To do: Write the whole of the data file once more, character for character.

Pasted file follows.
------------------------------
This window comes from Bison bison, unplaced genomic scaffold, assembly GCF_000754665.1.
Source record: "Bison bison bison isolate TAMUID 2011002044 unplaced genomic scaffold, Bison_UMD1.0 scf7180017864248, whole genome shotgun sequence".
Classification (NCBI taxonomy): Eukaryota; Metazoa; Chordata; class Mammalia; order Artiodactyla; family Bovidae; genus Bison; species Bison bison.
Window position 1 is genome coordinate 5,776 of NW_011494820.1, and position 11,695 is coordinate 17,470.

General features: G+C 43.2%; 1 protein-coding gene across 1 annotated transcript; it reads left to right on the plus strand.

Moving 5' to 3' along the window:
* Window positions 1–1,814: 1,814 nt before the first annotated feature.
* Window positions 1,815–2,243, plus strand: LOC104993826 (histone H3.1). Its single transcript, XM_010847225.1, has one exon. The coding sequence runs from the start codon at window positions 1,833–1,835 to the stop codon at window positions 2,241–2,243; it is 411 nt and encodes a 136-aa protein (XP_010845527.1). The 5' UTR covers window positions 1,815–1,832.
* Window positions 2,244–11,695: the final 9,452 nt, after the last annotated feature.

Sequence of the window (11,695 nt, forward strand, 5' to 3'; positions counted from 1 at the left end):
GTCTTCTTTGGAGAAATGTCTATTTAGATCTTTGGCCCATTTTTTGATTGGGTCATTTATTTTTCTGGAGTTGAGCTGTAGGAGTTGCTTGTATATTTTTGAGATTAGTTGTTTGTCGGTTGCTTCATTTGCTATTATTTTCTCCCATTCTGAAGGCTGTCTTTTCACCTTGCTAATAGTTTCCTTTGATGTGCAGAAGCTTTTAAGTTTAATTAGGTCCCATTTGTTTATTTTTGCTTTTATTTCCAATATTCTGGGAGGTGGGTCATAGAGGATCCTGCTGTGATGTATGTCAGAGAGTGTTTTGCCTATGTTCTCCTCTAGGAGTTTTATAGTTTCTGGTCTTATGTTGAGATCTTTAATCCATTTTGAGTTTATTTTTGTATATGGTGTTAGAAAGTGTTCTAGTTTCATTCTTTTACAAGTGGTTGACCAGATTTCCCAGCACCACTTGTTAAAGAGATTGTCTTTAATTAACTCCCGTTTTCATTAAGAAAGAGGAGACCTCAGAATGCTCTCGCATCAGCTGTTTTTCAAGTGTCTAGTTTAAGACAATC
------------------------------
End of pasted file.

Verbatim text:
This window comes from Bison bison, unplaced genomic scaffold, assembly GCF_000754665.1.
Source record: "Bison bison bison isolate TAMUID 2011002044 unplaced genomic scaffold, Bison_UMD1.0 scf7180017864248, whole genome shotgun sequence".
Classification (NCBI taxonomy): Eukaryota; Metazoa; Chordata; class Mammalia; order Artiodactyla; family Bovidae; genus Bison; species Bison bison.
Window position 1 is genome coordinate 5,776 of NW_011494820.1, and position 11,695 is coordinate 17,470.

General features: G+C 43.2%; 1 protein-coding gene across 1 annotated transcript; it reads left to right on the plus strand.

Moving 5' to 3' along the window:
* Window positions 1–1,814: 1,814 nt before the first annotated feature.
* Window positions 1,815–2,243, plus strand: LOC104993826 (histone H3.1). Its single transcript, XM_010847225.1, has one exon. The coding sequence runs from the start codon at window positions 1,833–1,835 to the stop codon at window positions 2,241–2,243; it is 411 nt and encodes a 136-aa protein (XP_010845527.1). The 5' UTR covers window positions 1,815–1,832.
* Window positions 2,244–11,695: the final 9,452 nt, after the last annotated feature.

Sequence of the window (11,695 nt, forward strand, 5' to 3'; positions counted from 1 at the left end):
GTCTTCTTTGGAGAAATGTCTATTTAGATCTTTGGCCCATTTTTTGATTGGGTCATTTATTTTTCTGGAGTTGAGCTGTAGGAGTTGCTTGTATATTTTTGAGATTAGTTGTTTGTCGGTTGCTTCATTTGCTATTATTTTCTCCCATTCTGAAGGCTGTCTTTTCACCTTGCTAATAGTTTCCTTTGATGTGCAGAAGCTTTTAAGTTTAATTAGGTCCCATTTGTTTATTTTTGCTTTTATTTCCAATATTCTGGGAGGTGGGTCATAGAGGATCCTGCTGTGATGTATGTCAGAGAGTGTTTTGCCTATGTTCTCCTCTAGGAGTTTTATAGTTTCTGGTCTTATGTTGAGATCTTTAATCCATTTTGAGTTTATTTTTGTATATGGTGTTAGAAAGTGTTCTAGTTTCATTCTTTTACAAGTGGTTGACCAGATTTCCCAGCACCACTTGTTAAAGAGATTGTCTTTAATTAACTCCCGTTTTCATTAAGAAAGAGGAGACCTCAGAATGCTCTCGCATCAGCTGTTTTTCAAGTGTCTAGTTTAAGACAATC